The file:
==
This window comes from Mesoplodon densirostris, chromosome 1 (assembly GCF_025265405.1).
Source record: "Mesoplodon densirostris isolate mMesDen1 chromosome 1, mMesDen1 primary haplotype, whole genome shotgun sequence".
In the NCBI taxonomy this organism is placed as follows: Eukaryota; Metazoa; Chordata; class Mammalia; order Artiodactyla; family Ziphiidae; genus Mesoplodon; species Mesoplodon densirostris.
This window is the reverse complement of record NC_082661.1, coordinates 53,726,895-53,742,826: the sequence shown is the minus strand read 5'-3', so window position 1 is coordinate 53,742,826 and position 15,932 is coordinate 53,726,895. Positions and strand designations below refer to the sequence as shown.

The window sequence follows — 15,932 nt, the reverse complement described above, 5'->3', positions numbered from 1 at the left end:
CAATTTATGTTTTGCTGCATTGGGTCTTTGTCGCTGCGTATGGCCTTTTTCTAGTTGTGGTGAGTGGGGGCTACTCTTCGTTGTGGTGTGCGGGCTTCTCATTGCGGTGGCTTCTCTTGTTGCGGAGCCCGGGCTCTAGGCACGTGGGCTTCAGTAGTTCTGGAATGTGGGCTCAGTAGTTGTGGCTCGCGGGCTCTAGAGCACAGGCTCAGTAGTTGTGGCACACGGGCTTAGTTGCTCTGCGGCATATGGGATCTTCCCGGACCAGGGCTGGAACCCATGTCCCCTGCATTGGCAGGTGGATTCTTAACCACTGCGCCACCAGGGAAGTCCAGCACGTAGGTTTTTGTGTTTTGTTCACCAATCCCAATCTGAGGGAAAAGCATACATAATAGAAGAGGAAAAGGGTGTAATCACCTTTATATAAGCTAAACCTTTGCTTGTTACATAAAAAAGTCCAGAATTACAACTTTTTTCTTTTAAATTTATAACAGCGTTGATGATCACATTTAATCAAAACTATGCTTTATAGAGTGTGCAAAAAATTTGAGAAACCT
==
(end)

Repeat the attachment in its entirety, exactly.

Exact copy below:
This window comes from Mesoplodon densirostris, chromosome 1 (assembly GCF_025265405.1).
Source record: "Mesoplodon densirostris isolate mMesDen1 chromosome 1, mMesDen1 primary haplotype, whole genome shotgun sequence".
In the NCBI taxonomy this organism is placed as follows: Eukaryota; Metazoa; Chordata; class Mammalia; order Artiodactyla; family Ziphiidae; genus Mesoplodon; species Mesoplodon densirostris.
This window is the reverse complement of record NC_082661.1, coordinates 53,726,895-53,742,826: the sequence shown is the minus strand read 5'-3', so window position 1 is coordinate 53,742,826 and position 15,932 is coordinate 53,726,895. Positions and strand designations below refer to the sequence as shown.

The window sequence follows — 15,932 nt, the reverse complement described above, 5'->3', positions numbered from 1 at the left end:
CAATTTATGTTTTGCTGCATTGGGTCTTTGTCGCTGCGTATGGCCTTTTTCTAGTTGTGGTGAGTGGGGGCTACTCTTCGTTGTGGTGTGCGGGCTTCTCATTGCGGTGGCTTCTCTTGTTGCGGAGCCCGGGCTCTAGGCACGTGGGCTTCAGTAGTTCTGGAATGTGGGCTCAGTAGTTGTGGCTCGCGGGCTCTAGAGCACAGGCTCAGTAGTTGTGGCACACGGGCTTAGTTGCTCTGCGGCATATGGGATCTTCCCGGACCAGGGCTGGAACCCATGTCCCCTGCATTGGCAGGTGGATTCTTAACCACTGCGCCACCAGGGAAGTCCAGCACGTAGGTTTTTGTGTTTTGTTCACCAATCCCAATCTGAGGGAAAAGCATACATAATAGAAGAGGAAAAGGGTGTAATCACCTTTATATAAGCTAAACCTTTGCTTGTTACATAAAAAAGTCCAGAATTACAACTTTTTTCTTTTAAATTTATAACAGCGTTGATGATCACATTTAATCAAAACTATGCTTTATAGAGTGTGCAAAAAATTTGAGAAACCT